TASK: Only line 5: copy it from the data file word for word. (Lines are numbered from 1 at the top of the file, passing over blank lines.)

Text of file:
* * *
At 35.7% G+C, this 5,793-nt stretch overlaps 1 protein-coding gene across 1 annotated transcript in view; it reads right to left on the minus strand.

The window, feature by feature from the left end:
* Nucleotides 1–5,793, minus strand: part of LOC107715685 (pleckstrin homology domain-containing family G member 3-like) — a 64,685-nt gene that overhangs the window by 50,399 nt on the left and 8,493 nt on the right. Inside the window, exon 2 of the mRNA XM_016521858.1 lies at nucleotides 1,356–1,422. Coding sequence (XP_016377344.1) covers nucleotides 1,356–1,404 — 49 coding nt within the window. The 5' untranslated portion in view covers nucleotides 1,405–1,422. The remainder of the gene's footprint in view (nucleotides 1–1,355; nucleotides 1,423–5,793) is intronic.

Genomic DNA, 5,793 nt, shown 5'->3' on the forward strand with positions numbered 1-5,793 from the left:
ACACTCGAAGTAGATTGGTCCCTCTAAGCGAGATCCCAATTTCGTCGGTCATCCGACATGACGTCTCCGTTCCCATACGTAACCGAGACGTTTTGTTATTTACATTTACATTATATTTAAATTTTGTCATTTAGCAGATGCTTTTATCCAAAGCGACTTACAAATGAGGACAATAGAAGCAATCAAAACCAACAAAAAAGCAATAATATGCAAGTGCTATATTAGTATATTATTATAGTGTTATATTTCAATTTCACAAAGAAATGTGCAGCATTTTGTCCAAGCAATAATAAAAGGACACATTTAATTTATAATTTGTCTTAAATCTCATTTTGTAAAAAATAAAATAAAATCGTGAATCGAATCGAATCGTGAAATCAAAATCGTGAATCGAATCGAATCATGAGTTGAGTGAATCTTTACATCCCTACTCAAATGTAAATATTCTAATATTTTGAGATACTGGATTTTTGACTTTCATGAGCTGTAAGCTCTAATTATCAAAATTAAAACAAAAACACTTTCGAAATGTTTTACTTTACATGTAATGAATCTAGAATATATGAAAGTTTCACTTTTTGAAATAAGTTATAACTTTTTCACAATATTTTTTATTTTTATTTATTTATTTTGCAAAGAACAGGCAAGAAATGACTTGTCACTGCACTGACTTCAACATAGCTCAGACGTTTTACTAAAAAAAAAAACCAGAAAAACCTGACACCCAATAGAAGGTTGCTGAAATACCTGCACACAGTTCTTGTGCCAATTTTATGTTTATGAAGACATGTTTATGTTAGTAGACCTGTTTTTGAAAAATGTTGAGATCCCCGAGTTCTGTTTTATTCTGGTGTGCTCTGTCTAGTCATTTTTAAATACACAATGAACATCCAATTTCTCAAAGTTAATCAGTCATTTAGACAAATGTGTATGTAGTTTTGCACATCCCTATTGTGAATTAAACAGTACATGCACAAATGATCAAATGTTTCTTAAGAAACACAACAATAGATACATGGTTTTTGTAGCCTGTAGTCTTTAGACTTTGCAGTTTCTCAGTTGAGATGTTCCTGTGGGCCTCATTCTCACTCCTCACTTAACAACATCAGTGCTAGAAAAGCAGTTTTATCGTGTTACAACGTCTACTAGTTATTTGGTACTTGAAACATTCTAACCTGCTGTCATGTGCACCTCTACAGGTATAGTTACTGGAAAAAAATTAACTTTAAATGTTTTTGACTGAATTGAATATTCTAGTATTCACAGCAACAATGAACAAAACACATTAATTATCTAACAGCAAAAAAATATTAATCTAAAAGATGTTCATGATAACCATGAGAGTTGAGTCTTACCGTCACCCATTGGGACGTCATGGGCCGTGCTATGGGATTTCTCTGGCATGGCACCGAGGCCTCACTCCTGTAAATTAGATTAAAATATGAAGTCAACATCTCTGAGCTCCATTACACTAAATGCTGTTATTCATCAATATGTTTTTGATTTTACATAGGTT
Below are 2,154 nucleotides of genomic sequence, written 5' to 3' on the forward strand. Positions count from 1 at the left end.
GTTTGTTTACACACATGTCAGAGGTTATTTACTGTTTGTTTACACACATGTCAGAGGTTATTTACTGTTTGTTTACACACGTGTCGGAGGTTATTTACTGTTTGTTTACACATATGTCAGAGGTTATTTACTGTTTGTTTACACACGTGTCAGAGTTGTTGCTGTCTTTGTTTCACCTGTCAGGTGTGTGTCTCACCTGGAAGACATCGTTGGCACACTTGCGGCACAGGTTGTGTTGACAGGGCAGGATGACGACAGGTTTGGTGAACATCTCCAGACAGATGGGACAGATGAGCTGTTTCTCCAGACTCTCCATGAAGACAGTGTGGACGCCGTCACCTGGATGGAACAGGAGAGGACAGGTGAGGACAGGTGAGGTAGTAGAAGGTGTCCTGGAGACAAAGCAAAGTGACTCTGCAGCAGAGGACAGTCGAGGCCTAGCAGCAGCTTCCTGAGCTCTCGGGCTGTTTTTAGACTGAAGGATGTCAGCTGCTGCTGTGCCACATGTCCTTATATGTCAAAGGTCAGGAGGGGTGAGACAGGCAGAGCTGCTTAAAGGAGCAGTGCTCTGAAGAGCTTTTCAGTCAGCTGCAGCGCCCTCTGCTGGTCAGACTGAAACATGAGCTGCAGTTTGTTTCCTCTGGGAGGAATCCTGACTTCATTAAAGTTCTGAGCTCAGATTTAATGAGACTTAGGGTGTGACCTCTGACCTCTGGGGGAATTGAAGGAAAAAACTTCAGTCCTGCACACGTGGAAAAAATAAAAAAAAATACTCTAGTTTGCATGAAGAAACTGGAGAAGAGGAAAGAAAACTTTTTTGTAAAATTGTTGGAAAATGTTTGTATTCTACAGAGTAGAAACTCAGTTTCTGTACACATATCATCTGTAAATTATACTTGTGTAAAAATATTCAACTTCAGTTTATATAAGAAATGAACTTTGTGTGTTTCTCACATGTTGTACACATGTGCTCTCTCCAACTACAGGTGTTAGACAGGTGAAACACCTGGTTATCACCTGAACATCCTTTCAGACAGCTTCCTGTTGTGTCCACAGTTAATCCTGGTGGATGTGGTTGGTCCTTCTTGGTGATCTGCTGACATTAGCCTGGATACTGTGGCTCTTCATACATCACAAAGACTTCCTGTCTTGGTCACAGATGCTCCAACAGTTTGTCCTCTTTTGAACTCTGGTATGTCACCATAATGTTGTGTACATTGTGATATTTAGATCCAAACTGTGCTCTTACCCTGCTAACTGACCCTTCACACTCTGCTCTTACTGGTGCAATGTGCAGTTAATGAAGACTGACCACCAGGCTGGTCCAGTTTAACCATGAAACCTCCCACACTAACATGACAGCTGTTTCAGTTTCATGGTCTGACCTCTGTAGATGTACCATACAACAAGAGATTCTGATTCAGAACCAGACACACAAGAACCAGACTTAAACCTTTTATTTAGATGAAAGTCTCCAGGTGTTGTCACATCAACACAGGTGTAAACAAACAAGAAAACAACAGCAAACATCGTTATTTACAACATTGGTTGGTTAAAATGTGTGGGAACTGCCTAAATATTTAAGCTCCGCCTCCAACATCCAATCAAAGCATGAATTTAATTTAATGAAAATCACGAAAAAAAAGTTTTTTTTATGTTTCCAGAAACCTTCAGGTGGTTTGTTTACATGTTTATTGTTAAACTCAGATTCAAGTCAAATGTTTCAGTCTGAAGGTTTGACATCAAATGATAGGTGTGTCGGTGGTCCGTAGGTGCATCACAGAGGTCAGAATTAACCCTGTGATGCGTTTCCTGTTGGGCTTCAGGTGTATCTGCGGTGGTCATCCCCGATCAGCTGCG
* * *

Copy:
ACACTCGAAGTAGATTGGTCCCTCTAAGCGAGATCCCAATTTCGTCGGTCATCCGACATGACGTCTCCGTTCCCATACGTAACCGAGACGTTTTGTTATTTACATTTACATTATATTTAAATTTTGTCATTTAGCAGATGCTTTTATCCAAAGCGACTTACAAATGAGGACAATAGAAGCAATCAAAACCAACAAAAAAGCAATAATATGCAAGTGCTATATTAGTATATTATTATAGTGTTATATTTCAATTTCACAAAGAAATGTGCAGCATTTTGTCCAAGCAATAATAAAAGGACACATTTAATTTATAATTTGTCTTAAATCTCATTTTGTAAAAAATAAAATAAAATCGTGAATCGAATCGAATCGTGAAATCAAAATCGTGAATCGAATCGAATCATGAGTTGAGTGAATCTTTACATCCCTACTCAAATGTAAATATTCTAATATTTTGAGATACTGGATTTTTGACTTTCATGAGCTGTAAGCTCTAATTATCAAAATTAAAACAAAAACACTTTCGAAATGTTTTACTTTACATGTAATGAATCTAGAATATATGAAAGTTTCACTTTTTGAAATAAGTTATAACTTTTTCACAATATTTTTTATTTTTATTTATTTATTTTGCAAAGAACAGGCAAGAAATGACTTGTCACTGCACTGACTTCAACATAGCTCAGACGTTTTACTAAAAAAAAAAACCAGAAAAACCTGACACCCAATAGAAGGTTGCTGAAATACCTGCACACAGTTCTTGTGCCAATTTTATGTTTATGAAGACATGTTTATGTTAGTAGACCTGTTTTTGAAAAATGTTGAGATCCCCGAGTTCTGTTTTATTCTGGTGTGCTCTGTCTAGTCATTTTTAAATACACAATGAACATCCAATTTCTCAAAGTTAATCAGTCATTTAGACAAATGTGTATGTAGTTTTGCACATCCCTATTGTGAATTAAACAGTACATGCACAAATGATCAAATGTTTCTTAAGAAACACAACAATAGATACATGGTTTTTGTAGCCTGTAGTCTTTAGACTTTGCAGTTTCTCAGTTGAGATGTTCCTGTGGGCCTCATTCTCACTCCTCACTTAACAACATCAGTGCTAGAAAAGCAGTTTTATCGTGTTACAACGTCTACTAGTTATTTGGTACTTGAAACATTCTAACCTGCTGTCATGTGCACCTCTACAGGTATAGTTACTGGAAAAAAATTAACTTTAAATGTTTTTGACTGAATTGAATATTCTAGTATTCACAGCAACAATGAACAAAACACATTAATTATCTAACAGCAAAAAAATATTAATCTAAAAGATGTTCATGATAACCATGAGAGTTGAGTCTTACCGTCACCCATTGGGACGTCATGGGCCGTGCTATGGGATTTCTCTGGCATGGCACCGAGGCCTCACTCCTGTAAATTAGATTAAAATATGAAGTCAACATCTCTGAGCTCCATTACACTAAATGCTGTTATTCATCAATATGTTTTTGATTTTACATAGGTT